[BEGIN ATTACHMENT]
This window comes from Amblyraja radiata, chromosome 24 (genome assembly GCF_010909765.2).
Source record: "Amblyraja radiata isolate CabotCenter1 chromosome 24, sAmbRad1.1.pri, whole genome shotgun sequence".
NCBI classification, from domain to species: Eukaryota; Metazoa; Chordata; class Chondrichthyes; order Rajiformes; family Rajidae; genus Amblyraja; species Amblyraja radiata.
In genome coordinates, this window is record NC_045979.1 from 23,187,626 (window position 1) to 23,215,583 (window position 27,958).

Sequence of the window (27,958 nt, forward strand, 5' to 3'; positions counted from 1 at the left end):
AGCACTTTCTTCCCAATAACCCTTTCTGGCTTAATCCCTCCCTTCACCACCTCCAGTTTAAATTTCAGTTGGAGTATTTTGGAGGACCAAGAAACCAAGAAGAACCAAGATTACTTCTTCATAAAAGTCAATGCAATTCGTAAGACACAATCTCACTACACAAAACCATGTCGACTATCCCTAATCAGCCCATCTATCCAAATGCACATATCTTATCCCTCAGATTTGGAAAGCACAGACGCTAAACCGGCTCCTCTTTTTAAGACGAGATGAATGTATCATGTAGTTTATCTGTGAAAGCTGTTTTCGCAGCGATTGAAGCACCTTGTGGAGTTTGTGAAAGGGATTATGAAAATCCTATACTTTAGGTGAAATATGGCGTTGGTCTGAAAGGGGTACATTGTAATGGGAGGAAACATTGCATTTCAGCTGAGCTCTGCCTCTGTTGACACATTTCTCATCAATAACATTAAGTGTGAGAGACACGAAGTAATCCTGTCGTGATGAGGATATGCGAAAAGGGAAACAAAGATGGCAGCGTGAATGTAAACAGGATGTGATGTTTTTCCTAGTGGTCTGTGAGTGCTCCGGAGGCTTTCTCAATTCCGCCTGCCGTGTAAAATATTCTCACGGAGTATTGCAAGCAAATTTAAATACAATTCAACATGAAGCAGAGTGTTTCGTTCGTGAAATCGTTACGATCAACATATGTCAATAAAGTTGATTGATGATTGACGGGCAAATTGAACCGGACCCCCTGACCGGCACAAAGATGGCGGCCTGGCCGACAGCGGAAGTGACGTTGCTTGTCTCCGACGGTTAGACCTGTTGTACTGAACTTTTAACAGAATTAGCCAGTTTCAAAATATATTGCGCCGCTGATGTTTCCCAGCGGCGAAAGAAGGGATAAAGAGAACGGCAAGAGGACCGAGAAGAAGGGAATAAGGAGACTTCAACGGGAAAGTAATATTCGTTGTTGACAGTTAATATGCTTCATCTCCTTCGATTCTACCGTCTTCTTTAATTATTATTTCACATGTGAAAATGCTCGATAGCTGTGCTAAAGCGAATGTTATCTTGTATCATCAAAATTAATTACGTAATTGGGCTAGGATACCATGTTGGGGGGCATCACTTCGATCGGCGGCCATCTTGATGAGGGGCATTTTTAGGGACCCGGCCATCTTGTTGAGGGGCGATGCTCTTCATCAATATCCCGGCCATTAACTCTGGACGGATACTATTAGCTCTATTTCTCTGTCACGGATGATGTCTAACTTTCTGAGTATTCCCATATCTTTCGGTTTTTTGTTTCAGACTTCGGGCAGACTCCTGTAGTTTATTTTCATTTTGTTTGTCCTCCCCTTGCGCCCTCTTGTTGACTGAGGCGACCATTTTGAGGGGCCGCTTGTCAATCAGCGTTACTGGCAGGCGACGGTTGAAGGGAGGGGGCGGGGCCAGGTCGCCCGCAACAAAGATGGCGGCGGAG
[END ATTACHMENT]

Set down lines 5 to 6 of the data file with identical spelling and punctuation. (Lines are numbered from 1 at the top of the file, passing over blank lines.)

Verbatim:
Sequence of the window (27,958 nt, forward strand, 5' to 3'; positions counted from 1 at the left end):
AGCACTTTCTTCCCAATAACCCTTTCTGGCTTAATCCCTCCCTTCACCACCTCCAGTTTAAATTTCAGTTGGAGTATTTTGGAGGACCAAGAAACCAAGAAGAACCAAGATTACTTCTTCATAAAAGTCAATGCAATTCGTAAGACACAATCTCACTACACAAAACCATGTCGACTATCCCTAATCAGCCCATCTATCCAAATGCACATATCTTATCCCTCAGATTTGGAAAGCACAGACGCTAAACCGGCTCCTCTTTTTAAGACGAGATGAATGTATCATGTAGTTTATCTGTGAAAGCTGTTTTCGCAGCGATTGAAGCACCTTGTGGAGTTTGTGAAAGGGATTATGAAAATCCTATACTTTAGGTGAAATATGGCGTTGGTCTGAAAGGGGTACATTGTAATGGGAGGAAACATTGCATTTCAGCTGAGCTCTGCCTCTGTTGACACATTTCTCATCAATAACATTAAGTGTGAGAGACACGAAGTAATCCTGTCGTGATGAGGATATGCGAAAAGGGAAACAAAGATGGCAGCGTGAATGTAAACAGGATGTGATGTTTTTCCTAGTGGTCTGTGAGTGCTCCGGAGGCTTTCTCAATTCCGCCTGCCGTGTAAAATATTCTCACGGAGTATTGCAAGCAAATTTAAATACAATTCAACATGAAGCAGAGTGTTTCGTTCGTGAAATCGTTACGATCAACATATGTCAATAAAGTTGATTGATGATTGACGGGCAAATTGAACCGGACCCCCTGACCGGCACAAAGATGGCGGCCTGGCCGACAGCGGAAGTGACGTTGCTTGTCTCCGACGGTTAGACCTGTTGTACTGAACTTTTAACAGAATTAGCCAGTTTCAAAATATATTGCGCCGCTGATGTTTCCCAGCGGCGAAAGAAGGGATAAAGAGAACGGCAAGAGGACCGAGAAGAAGGGAATAAGGAGACTTCAACGGGAAAGTAATATTCGTTGTTGACAGTTAATATGCTTCATCTCCTTCGATTCTACCGTCTTCTTTAATTATTATTTCACATGTGAAAATGCTCGATAGCTGTGCTAAAGCGAATGTTATCTTGTATCATCAAAATTAATTACGTAATTGGGCTAGGATACCATGTTGGGGGGCATCACTTCGATCGGCGGCCATCTTGATGAGGGGCATTTTTAGGGACCCGGCCATCTTGTTGAGGGGCGATGCTCTTCATCAATATCCCGGCCATTAACTCTGGACGGATACTATTAGCTCTATTTCTCTGTCACGGATGATGTCTAACTTTCTGAGTATTCCCATATCTTTCGGTTTTTTGTTTCAGACTTCGGGCAGACTCCTGTAGTTTATTTTCATTTTGTTTGTCCTCCCCTTGCGCCCTCTTGTTGACTGAGGCGACCATTTTGAGGGGCCGCTTGTCAATCAGCGTTACTGGCAGGCGACGGTTGAAGGGAGGGGGCGGGGCCAGGTCGCCCGCAACAAAGATGGCGGCGGAG